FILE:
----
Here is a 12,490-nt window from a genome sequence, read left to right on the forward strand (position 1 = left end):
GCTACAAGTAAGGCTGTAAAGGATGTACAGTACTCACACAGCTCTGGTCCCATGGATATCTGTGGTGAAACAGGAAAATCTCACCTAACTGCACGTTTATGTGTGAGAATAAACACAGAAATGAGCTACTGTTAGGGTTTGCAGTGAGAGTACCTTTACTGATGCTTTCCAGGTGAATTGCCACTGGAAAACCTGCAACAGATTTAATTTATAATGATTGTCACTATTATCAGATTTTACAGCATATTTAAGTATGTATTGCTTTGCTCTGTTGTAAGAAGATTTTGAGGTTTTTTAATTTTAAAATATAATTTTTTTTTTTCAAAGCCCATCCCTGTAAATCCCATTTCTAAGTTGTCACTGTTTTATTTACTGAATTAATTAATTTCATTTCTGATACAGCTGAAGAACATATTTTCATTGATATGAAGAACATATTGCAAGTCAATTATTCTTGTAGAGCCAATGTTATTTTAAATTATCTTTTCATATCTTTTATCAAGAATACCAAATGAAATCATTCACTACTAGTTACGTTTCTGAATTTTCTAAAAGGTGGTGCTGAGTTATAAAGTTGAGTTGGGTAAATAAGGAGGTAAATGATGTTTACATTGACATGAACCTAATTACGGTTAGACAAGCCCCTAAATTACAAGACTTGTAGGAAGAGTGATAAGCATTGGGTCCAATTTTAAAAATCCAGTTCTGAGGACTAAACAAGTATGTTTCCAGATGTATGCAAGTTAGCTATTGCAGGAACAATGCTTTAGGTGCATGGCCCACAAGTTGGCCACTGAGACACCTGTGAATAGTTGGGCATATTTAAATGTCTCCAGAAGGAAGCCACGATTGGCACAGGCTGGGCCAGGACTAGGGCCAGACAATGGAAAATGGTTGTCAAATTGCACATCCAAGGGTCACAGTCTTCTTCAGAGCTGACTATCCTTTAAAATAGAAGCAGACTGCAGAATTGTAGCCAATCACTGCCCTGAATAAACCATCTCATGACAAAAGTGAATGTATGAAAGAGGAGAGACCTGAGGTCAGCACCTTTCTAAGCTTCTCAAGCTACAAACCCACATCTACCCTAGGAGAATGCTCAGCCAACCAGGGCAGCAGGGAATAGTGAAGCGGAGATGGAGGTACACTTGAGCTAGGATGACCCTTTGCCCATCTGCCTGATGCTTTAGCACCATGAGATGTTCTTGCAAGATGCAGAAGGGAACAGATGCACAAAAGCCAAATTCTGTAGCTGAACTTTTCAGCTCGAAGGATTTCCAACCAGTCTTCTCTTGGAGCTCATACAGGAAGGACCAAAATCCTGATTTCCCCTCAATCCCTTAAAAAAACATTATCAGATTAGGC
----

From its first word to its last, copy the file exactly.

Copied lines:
Here is a 12,490-nt window from a genome sequence, read left to right on the forward strand (position 1 = left end):
GCTACAAGTAAGGCTGTAAAGGATGTACAGTACTCACACAGCTCTGGTCCCATGGATATCTGTGGTGAAACAGGAAAATCTCACCTAACTGCACGTTTATGTGTGAGAATAAACACAGAAATGAGCTACTGTTAGGGTTTGCAGTGAGAGTACCTTTACTGATGCTTTCCAGGTGAATTGCCACTGGAAAACCTGCAACAGATTTAATTTATAATGATTGTCACTATTATCAGATTTTACAGCATATTTAAGTATGTATTGCTTTGCTCTGTTGTAAGAAGATTTTGAGGTTTTTTAATTTTAAAATATAATTTTTTTTTTTCAAAGCCCATCCCTGTAAATCCCATTTCTAAGTTGTCACTGTTTTATTTACTGAATTAATTAATTTCATTTCTGATACAGCTGAAGAACATATTTTCATTGATATGAAGAACATATTGCAAGTCAATTATTCTTGTAGAGCCAATGTTATTTTAAATTATCTTTTCATATCTTTTATCAAGAATACCAAATGAAATCATTCACTACTAGTTACGTTTCTGAATTTTCTAAAAGGTGGTGCTGAGTTATAAAGTTGAGTTGGGTAAATAAGGAGGTAAATGATGTTTACATTGACATGAACCTAATTACGGTTAGACAAGCCCCTAAATTACAAGACTTGTAGGAAGAGTGATAAGCATTGGGTCCAATTTTAAAAATCCAGTTCTGAGGACTAAACAAGTATGTTTCCAGATGTATGCAAGTTAGCTATTGCAGGAACAATGCTTTAGGTGCATGGCCCACAAGTTGGCCACTGAGACACCTGTGAATAGTTGGGCATATTTAAATGTCTCCAGAAGGAAGCCACGATTGGCACAGGCTGGGCCAGGACTAGGGCCAGACAATGGAAAATGGTTGTCAAATTGCACATCCAAGGGTCACAGTCTTCTTCAGAGCTGACTATCCTTTAAAATAGAAGCAGACTGCAGAATTGTAGCCAATCACTGCCCTGAATAAACCATCTCATGACAAAAGTGAATGTATGAAAGAGGAGAGACCTGAGGTCAGCACCTTTCTAAGCTTCTCAAGCTACAAACCCACATCTACCCTAGGAGAATGCTCAGCCAACCAGGGCAGCAGGGAATAGTGAAGCGGAGATGGAGGTACACTTGAGCTAGGATGACCCTTTGCCCATCTGCCTGATGCTTTAGCACCATGAGATGTTCTTGCAAGATGCAGAAGGGAACAGATGCACAAAAGCCAAATTCTGTAGCTGAACTTTTCAGCTCGAAGGATTTCCAACCAGTCTTCTCTTGGAGCTCATACAGGAAGGACCAAAATCCTGATTTCCCCTCAATCCCTTAAAAAAACATTATCAGATTAGGC